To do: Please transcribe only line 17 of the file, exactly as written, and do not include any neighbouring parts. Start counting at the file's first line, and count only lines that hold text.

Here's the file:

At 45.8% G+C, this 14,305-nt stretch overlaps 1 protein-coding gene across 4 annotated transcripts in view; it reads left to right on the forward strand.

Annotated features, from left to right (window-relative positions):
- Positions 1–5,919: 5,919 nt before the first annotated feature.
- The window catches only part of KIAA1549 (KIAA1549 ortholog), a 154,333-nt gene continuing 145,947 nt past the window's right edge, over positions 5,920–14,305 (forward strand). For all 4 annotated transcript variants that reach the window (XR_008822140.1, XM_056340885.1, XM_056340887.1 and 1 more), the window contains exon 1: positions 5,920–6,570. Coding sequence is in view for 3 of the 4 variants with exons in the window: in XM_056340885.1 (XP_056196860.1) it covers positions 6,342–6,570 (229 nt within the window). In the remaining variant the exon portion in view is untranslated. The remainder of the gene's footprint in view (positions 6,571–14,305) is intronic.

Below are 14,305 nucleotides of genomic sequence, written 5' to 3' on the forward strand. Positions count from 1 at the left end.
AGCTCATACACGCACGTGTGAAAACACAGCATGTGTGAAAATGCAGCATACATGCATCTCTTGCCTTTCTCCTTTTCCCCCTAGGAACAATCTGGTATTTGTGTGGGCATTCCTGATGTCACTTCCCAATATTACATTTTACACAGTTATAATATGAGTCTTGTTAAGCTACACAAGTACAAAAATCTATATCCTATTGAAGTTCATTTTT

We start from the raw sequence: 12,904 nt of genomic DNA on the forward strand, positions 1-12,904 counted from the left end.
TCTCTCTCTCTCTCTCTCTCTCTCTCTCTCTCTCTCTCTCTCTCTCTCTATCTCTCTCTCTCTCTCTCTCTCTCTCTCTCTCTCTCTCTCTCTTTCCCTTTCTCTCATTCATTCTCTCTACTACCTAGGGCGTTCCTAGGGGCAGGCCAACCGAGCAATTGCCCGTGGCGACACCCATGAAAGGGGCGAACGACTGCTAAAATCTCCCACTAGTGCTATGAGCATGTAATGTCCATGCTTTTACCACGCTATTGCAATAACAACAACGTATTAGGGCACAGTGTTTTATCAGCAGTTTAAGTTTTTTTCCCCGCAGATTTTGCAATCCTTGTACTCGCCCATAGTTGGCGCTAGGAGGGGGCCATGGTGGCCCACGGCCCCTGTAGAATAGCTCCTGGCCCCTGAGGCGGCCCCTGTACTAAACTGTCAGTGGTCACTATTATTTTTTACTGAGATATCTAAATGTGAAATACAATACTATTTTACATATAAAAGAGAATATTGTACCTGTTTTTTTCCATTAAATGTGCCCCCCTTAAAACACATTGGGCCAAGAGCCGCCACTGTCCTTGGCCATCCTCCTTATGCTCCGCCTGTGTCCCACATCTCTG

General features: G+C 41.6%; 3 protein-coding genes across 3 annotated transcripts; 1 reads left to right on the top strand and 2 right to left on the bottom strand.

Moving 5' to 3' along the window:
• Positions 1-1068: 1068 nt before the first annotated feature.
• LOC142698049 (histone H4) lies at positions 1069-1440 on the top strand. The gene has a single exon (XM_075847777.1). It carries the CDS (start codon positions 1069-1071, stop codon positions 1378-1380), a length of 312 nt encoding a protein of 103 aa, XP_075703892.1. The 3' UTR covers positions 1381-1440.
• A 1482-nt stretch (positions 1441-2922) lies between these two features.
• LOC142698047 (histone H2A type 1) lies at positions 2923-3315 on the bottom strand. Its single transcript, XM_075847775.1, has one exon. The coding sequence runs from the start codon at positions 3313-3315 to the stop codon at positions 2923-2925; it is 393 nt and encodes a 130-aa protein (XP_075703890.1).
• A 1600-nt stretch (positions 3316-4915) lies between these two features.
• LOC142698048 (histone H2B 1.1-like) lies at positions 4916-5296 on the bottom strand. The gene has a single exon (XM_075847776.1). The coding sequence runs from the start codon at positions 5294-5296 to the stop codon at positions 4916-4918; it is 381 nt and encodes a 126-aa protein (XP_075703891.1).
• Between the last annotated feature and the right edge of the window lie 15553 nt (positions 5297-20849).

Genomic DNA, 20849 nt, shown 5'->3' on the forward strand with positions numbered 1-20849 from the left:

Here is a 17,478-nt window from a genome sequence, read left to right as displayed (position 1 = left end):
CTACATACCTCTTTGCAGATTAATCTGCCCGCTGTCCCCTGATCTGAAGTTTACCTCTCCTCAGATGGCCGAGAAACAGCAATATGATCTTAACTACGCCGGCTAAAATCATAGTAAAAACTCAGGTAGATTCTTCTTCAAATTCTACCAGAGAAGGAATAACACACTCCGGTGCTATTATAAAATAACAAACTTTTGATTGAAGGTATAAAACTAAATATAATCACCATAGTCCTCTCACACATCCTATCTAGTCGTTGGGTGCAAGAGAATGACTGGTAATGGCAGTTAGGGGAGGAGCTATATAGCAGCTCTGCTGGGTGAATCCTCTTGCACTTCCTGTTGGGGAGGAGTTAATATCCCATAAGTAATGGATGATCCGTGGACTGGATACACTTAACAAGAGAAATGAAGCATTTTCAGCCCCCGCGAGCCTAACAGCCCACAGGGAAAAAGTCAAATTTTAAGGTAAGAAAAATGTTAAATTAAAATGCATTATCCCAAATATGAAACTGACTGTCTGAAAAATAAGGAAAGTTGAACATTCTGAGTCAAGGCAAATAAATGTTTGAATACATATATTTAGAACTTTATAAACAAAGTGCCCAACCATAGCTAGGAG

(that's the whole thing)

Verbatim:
• Between the last annotated feature and the right edge of the window lie 15553 nt (positions 5297-20849).